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4 Bumps

Follow up - the City of Santa Monica won, they don't have to pay to guard people's nativity scenes in public parks.

"Santa Monica's attorney, Barry A. Rosenbaum, said the city is "very pleased" with the ruling. The judge, he said, "understood the government interests and that [groups wanting to put up displays] have a number of alternatives to erect displays." "


The residents should be happy - less money they'll be spending to guard plywood cutouts from vandals or to oversee a lottery to allocate space fairly, only to have people whine that they want more than their fair share.  So again, why can't churches use their own property instead of government property to set up a nativity?

Answer Question

Asked by NotPanicking at 5:58 PM on Nov. 19, 2012 in Religious Debate

Level 51 (421,174 Credits)
Answers (16)
  • The problem is not with the atheist who fairly won a spot in the lottery and put up a display that was meaningful to him.  The problem is with the groups that felt that they deserved special privileges granting them alone the right to put their religious scenes on public property.  I don't know what that part of the country is like, but in my part, you can't throw a stone without hitting a church.  There is plenty of space that is available on church property to display whatever sort of nativity scene they wish, and be assured that it will be well within view of the public.  There is absolutely no reason that that sort of display should be erected and protected on public property.  None.


    Answer by jsbenkert at 12:28 PM on Dec. 7, 2012

  • It's a good question and a fair one. I think one of the big issues is the fact that this was a tradition that was established and continued for a number of years (close to 60) so the problem is is that people have a hard time accepting change. People want to keep going with their tradition and when it's ended, it causes a lot of hurt feelings. That's understandable but they sort of did it to themselves by not wanting to play fair. The dynamics of our country has changed. No longer is this a country where nearly everyone goes to church every Sunday. We have more religious beliefs out there than ever and because of that it means that things cannot remain the same. It's just something that has to be accepted and dealt with. Nothing lasts forever.

    Answer by Simply_Janeen at 1:28 PM on Nov. 24, 2012

  • This atheist fellow should be ashamed of himself.
    How so? Because he didn't want favoritism shown to ONE religious belief? Why is that shameful?

    Answer by sahmamax2 at 8:44 PM on Nov. 20, 2012

  • You've gotta be shittin me, HHx5. Do some research into this story. I remember this story from last xmas and the christians were all butthurt because they weren't shown favoritism. Religious privilege is what really irks me.

    Answer by Nos4 at 2:50 PM on Nov. 20, 2012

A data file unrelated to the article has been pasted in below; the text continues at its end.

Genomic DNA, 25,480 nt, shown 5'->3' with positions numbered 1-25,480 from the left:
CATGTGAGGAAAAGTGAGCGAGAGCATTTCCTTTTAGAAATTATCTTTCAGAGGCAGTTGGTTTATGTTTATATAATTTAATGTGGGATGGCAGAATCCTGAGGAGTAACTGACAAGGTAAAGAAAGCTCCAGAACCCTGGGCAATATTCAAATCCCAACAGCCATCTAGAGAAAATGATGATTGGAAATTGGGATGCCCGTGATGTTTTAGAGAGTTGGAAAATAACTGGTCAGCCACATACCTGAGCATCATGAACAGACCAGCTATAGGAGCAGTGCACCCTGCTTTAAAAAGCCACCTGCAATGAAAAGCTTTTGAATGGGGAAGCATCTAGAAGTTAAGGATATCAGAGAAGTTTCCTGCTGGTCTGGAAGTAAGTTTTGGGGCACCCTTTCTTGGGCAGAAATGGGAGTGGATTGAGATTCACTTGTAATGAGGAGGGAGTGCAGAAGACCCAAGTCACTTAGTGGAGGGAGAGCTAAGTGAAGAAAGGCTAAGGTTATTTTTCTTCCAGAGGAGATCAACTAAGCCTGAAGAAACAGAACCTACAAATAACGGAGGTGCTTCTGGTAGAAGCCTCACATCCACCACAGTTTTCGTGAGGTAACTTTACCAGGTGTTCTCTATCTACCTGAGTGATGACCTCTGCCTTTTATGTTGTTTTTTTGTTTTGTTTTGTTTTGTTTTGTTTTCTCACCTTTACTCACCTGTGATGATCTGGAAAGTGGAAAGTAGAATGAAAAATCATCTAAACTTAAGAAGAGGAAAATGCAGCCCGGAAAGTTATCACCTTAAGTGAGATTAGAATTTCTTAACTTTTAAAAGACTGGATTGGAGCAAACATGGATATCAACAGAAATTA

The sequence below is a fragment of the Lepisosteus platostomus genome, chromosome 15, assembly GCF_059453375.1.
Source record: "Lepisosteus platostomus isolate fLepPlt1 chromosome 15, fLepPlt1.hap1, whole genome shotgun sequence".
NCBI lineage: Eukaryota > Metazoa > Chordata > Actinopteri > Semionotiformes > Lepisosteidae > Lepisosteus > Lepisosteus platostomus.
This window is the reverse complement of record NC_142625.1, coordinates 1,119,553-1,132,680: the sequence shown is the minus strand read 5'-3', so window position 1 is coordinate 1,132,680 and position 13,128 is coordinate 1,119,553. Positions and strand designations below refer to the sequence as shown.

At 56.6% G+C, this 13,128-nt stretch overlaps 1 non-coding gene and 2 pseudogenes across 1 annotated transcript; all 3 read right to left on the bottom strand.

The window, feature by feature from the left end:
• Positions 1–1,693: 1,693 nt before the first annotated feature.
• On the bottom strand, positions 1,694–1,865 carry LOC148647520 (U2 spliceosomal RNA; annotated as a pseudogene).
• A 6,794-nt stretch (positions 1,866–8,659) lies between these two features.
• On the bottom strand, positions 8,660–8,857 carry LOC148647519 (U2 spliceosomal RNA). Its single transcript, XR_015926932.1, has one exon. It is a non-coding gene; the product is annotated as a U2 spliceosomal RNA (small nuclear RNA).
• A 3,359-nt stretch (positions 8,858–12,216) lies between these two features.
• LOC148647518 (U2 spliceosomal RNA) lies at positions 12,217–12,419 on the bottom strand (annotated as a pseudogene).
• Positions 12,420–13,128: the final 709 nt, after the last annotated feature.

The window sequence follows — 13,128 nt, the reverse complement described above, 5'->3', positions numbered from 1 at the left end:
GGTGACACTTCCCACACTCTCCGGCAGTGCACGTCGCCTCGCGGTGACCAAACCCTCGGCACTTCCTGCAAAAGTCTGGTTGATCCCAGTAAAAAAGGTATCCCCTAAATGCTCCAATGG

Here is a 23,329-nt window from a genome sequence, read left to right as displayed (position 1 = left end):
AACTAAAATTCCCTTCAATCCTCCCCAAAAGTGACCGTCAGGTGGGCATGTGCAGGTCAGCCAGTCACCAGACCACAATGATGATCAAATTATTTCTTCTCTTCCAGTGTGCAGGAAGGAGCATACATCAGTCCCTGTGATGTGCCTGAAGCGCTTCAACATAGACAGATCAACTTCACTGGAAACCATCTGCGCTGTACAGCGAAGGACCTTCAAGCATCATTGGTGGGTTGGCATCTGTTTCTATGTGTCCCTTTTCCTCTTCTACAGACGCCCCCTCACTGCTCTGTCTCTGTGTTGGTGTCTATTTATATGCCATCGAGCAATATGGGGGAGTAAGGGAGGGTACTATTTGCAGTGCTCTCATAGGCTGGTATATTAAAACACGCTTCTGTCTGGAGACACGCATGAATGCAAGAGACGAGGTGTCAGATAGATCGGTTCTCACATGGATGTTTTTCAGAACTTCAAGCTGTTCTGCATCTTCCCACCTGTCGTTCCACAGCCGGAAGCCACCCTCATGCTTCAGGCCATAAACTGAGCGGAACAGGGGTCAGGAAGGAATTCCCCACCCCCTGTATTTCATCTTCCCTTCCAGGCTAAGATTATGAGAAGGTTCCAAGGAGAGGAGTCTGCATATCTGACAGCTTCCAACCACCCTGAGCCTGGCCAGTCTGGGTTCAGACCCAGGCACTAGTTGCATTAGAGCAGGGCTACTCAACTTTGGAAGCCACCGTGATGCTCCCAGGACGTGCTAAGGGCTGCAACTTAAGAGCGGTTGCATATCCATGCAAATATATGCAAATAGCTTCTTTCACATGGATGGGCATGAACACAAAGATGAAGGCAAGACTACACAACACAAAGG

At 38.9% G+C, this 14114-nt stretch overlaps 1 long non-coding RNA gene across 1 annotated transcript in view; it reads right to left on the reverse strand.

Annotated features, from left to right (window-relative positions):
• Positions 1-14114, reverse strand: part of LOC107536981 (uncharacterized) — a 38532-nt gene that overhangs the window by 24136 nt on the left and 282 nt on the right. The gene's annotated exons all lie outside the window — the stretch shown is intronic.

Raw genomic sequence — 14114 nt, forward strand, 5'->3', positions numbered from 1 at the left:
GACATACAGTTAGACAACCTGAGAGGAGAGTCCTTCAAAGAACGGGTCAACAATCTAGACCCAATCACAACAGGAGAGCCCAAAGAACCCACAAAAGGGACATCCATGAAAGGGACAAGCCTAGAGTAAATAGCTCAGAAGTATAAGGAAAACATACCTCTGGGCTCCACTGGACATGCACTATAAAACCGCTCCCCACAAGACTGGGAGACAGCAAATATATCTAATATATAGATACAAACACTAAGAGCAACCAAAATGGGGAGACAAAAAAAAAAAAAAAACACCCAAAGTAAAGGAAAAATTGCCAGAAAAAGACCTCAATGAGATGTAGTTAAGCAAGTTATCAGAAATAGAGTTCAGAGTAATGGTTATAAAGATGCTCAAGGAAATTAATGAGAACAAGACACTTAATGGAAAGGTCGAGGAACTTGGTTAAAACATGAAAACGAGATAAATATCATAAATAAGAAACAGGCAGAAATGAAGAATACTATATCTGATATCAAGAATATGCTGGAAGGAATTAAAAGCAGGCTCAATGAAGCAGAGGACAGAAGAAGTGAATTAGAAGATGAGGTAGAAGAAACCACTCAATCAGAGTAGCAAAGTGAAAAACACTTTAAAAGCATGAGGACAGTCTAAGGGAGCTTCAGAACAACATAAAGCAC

• Good for the city. They are being fair to the community and reasonable with their limited resources. There were more requests from the community than available spaces so they held a lottery. And I didn't see any concerns of it being rigged - merely open to all in the community... which is what is fair, right? As was previousely pointed out, community resources should be open to everyone in the community, not just one special group. Since the lottery results pissed off one group who then escalated the fight, the city decided it couldn't afford to deal with this mess, so they closed the option to ALL (including the groups who fairly won spots in the lottery). Certainly seems like the churches who think they deserve more consideration than other members of the community, are forgetting what "fair" acutally means.

    Answer by Sebbiemama at 1:55 PM on Nov. 20, 2012

  • I think the one sign with the tree is in bad taste. The reason being that it has nothing to do with improving anything, it is just bashing someone else. That is a sad way to live but that is their ritght too.

    Answer by Dardenella at 12:24 PM on Nov. 20, 2012

  • Ya know, stuff like this just irks me! It is silly to me that city guards were needed in the first place! No, it doesn't seem right that one religion should get special treatment over another. Public displays like this should represent the community. So, I agree with the city ruling, sadly. Public property is just that - public property - it should represent the townspeople paying the taxes. It is sad to see a few bring an end to something that most agreed with. This atheist fellow should be ashamed of himself.


    Answer by HHx5 at 12:03 PM on Nov. 20, 2012

  • But that isno different than is a church group wanted to use it for a BBQ or a display.

    And if they want to pay and rent a park, nobody is stopping them. They weren't paying anything before.

    Comment by NotPanicking (original poster) at 9:51 PM on Nov. 19, 2012

  • It is not the point, you could say the same for any other group. They can place their displays on private land. The point is that it must be fair/ equal for every one.

    We "rent an area of of one of our parks. We have permanent buldings and other stages. The park/ government does not guard our buildings, property any time of the year and the only time it is closed off is during the actual run of fair. We do have vandals. That is the way it is and we handle it ourselves. But that isno different than is a church group wanted to use it for a BBQ or a display.

    Answer by Dardenella at 9:47 PM on Nov. 19, 2012

  • glad that got worked out.
    So where else will the nativity scene pop up, aside from churchs' front lawns?

    Answer by sahmamax2 at 7:46 PM on Nov. 19, 2012

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